The number of proteins stored in public databases is                            functional annotation, is available from the tightly inter-
rapidly growing and the sequences of amino acids are,                           connected PEDANT genome database system (6).
at the moment, the most important source of evolutionary                           For all non-redundant sequences in SIMAP, a matrix
and functional information for new proteins. Therefore,                         of all-against-all sequence similarities [calculated by a
the calculations of similarities and features based on                          sensitive two-step algorithm based on FASTA and Smith–
protein sequences are by far the most frequently used                           Waterman (5)] is maintained by our system. In contrast to
bioinformatics applications and consume huge amounts                            other databases storing pre-calculated similarities (like
of CPU cycles worldwide.                                                        NCBI BLink), the similarity calculation is thresholded
   Database searches of individual sequences that are                           only by a static and sensitive raw score cutoff and not by
already included in sequence databases and the generation                       a maximal number of hits per sequence. Therefore, the
of sequence similarity networks by all-against-all                              structure of the graph formed by the sequence similarities

*To whom correspondence should be addressed. Tel: +49 8161 712132; Fax: +49 8161 712186; Email:

ß 2007 The Author(s)
This is an Open Access article distributed under the terms of the Creative Commons Attribution Non-Commercial License (
by-nc/2.0/uk/) which permits unrestricted non-commercial use, distribution, and reproduction in any medium, provided the original work is properly cited.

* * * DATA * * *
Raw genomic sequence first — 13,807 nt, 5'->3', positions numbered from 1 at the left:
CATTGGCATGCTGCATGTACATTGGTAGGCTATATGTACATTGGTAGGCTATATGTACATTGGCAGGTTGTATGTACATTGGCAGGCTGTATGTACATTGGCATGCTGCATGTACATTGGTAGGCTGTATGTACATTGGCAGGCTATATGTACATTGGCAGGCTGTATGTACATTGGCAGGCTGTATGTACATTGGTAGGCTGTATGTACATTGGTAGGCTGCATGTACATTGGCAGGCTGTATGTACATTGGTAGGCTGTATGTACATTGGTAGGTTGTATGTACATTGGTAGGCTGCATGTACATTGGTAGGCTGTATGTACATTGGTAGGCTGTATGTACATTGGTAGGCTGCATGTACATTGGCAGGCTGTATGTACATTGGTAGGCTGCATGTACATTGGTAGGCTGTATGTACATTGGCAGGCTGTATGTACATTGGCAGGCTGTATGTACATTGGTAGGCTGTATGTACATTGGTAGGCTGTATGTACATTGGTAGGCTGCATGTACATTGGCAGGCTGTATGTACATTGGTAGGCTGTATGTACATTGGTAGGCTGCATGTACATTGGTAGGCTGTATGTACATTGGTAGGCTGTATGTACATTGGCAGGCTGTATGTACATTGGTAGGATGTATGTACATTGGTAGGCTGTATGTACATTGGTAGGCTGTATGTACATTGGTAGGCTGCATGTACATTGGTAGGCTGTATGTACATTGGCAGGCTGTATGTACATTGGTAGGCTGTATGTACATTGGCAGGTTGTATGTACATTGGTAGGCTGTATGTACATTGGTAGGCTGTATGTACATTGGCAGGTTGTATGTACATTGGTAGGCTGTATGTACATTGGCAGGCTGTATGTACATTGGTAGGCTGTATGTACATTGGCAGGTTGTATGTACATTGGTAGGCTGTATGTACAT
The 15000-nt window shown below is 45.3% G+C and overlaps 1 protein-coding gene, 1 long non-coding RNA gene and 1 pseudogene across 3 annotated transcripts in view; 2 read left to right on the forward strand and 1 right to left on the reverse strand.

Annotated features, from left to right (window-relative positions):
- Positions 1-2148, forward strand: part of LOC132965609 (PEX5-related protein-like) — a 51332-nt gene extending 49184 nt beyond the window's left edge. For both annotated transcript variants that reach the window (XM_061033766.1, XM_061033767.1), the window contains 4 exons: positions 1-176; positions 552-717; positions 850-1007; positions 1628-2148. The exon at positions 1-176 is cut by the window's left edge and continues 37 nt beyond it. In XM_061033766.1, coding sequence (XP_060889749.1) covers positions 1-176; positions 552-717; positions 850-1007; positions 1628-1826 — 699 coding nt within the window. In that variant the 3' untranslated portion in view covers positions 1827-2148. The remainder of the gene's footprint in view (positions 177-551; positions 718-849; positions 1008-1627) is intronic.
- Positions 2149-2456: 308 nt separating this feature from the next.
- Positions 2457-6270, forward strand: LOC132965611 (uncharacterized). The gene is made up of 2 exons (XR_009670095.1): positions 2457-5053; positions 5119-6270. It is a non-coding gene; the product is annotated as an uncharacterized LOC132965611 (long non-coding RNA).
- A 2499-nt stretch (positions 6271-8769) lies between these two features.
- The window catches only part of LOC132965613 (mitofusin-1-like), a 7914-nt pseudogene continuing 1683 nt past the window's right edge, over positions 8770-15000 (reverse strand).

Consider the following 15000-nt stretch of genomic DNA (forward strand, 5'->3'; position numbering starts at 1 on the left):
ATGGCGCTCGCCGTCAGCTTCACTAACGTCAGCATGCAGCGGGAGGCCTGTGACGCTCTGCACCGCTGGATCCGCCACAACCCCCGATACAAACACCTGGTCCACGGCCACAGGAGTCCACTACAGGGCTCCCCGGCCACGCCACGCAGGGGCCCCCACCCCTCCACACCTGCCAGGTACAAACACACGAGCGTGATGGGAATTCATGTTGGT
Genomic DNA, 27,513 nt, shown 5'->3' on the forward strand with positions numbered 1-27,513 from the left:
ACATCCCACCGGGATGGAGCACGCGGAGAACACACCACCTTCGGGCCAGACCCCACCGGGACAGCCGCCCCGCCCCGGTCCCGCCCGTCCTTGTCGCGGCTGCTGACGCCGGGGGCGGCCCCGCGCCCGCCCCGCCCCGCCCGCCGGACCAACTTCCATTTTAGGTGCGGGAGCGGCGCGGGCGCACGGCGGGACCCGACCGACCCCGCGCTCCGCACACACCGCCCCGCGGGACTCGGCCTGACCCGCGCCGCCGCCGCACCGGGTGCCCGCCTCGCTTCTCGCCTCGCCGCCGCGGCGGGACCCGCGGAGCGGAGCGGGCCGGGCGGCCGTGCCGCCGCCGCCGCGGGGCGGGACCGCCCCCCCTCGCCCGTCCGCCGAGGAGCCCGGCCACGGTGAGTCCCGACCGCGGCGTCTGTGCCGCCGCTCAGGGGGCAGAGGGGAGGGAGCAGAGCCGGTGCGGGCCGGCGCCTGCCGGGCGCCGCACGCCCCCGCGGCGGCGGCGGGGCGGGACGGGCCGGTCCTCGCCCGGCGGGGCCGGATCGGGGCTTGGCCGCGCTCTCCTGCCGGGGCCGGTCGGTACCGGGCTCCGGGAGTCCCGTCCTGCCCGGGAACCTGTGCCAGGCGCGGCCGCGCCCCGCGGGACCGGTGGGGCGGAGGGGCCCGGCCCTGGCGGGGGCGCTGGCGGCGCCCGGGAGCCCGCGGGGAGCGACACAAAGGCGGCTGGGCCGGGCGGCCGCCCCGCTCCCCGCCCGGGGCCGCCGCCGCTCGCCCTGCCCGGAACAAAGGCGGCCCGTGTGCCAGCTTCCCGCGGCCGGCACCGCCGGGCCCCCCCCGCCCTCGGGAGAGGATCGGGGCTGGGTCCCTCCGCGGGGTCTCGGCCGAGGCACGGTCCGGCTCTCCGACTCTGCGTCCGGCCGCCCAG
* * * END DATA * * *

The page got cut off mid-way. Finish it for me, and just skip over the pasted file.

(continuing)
2 Nucleic Acids Research, 2007

                                                                         and homologs from SIMAP and functional annotation
                                                                         from PEDANT, has been a major handicap. Therefore,
                                                                         the new SIMAP web portal is based on an enterprise
                                                                         portal server that is capable of aggregating individual
                                                                         content by reusable portlets, thereby providing context-
                                                                         specific views.
                                                                            The entry point into SIMAP through the web portal is
                                                                         to search proteins by user-defined text terms and
                                                                         sequences. If a query sequence cannot be found in
                                                                         SIMAP, the closely related sequences are searched by a
                                                                         rapid ‘SeqFinder’ algorithm based on a suffix array
                                                                         representation of SIMAP. In order to find related
Figure 1. Numbers of the proteins (left) and non-redundant sequences     sequences in the SIMAP database, the query sequence is
(right) covered by the three most important public sequence databases:   translated into a reduced alphabet of 10 groups of amino
Uniprot, RefSeq and GenBank as of September 2007.                        acids having positive substitution scores in the
                                                                         BLOSUM50 matrix (12). The transformed query sequence
                                                                         is fragmented into overlapping short substrings. Each
is not altered by the representation of particular protein               substring is searched for exact matches in the suffix array
families in sequence databases and is thus well suited for               representation of SIMAP, which also has been trans-
downstream analysis like clustering or the analysis of its               formed into the reduced alphabet of amino acids (13). All
network structure.                                                       matching sequences are classified by their relation to the
   To facilitate the individual analysis of protein families,            complete query sequence as ‘equal’, ‘containing’, ‘con-
the graph formed by pairwise sequence alignments has to                  tained’ and ‘similar’ sequences. The search space can be
be complemented by position-specific scoring of simila-                   reduced easily by selection of databases and taxa. The